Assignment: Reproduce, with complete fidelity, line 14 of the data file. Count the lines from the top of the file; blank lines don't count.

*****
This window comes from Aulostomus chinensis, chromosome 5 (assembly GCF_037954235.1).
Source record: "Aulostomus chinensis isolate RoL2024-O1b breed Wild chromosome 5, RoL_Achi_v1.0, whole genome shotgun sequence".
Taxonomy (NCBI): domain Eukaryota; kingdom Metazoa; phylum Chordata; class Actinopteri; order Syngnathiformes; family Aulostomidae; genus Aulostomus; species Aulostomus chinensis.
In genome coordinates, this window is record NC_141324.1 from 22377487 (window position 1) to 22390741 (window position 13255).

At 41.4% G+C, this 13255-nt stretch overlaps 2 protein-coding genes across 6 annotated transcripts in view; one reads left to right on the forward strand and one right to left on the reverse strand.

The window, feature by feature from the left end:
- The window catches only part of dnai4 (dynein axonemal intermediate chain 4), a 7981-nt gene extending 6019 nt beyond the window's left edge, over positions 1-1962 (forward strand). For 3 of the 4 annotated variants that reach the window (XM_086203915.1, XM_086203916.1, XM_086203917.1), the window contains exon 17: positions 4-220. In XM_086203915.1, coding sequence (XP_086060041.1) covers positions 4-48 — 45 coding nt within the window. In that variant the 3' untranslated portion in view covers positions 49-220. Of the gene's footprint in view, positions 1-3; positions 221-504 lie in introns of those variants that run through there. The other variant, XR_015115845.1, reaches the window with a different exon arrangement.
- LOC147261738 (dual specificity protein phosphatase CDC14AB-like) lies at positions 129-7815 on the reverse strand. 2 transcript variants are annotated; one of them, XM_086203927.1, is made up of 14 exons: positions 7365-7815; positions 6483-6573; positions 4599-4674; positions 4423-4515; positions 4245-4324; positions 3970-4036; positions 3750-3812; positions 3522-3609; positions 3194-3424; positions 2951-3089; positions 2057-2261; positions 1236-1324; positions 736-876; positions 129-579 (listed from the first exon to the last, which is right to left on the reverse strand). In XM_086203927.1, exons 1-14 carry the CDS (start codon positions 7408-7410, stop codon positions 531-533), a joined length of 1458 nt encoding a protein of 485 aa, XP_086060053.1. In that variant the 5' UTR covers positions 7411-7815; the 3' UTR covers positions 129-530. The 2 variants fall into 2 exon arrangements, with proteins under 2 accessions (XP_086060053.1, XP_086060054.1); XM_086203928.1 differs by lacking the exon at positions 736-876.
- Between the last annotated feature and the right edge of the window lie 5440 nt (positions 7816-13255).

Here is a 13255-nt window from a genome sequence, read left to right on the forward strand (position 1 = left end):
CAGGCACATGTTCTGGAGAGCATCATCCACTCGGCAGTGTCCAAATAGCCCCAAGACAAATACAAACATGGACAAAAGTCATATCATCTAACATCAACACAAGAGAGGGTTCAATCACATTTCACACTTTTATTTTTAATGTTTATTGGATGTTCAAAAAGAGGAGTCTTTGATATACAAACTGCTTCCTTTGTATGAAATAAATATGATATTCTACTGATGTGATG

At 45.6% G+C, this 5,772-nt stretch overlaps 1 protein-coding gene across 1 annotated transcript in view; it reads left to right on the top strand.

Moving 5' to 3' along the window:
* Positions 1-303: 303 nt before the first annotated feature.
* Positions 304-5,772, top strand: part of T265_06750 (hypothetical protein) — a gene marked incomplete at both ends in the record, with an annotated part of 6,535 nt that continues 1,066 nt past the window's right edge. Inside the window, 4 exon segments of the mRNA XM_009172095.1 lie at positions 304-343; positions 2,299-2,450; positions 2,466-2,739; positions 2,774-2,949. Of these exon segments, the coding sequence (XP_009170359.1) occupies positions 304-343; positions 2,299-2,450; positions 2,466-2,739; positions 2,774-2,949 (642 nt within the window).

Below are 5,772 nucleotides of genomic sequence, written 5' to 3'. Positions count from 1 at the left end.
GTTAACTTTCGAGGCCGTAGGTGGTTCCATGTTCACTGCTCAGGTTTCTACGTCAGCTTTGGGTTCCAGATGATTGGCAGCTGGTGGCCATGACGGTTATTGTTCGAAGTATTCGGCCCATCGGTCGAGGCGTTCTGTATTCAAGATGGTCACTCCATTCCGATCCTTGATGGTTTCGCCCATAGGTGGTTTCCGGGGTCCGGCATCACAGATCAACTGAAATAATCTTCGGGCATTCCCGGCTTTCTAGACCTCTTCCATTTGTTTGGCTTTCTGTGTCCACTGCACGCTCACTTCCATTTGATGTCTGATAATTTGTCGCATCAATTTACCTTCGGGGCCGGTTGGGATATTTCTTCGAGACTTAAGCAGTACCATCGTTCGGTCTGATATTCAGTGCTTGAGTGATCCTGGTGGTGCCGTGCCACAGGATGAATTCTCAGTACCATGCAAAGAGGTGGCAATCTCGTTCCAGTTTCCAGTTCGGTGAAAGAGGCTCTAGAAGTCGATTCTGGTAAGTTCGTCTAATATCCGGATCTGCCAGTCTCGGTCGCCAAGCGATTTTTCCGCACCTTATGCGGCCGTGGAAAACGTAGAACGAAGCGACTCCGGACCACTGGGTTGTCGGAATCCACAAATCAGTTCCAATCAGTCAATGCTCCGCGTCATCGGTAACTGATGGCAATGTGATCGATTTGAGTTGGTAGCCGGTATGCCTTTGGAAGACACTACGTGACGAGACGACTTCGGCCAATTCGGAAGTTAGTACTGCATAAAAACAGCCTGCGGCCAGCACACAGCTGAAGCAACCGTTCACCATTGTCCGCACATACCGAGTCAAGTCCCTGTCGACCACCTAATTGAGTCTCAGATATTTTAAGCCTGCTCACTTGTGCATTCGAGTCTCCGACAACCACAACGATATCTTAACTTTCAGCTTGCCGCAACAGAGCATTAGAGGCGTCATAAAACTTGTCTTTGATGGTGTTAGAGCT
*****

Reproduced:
* Positions 1-303: 303 nt before the first annotated feature.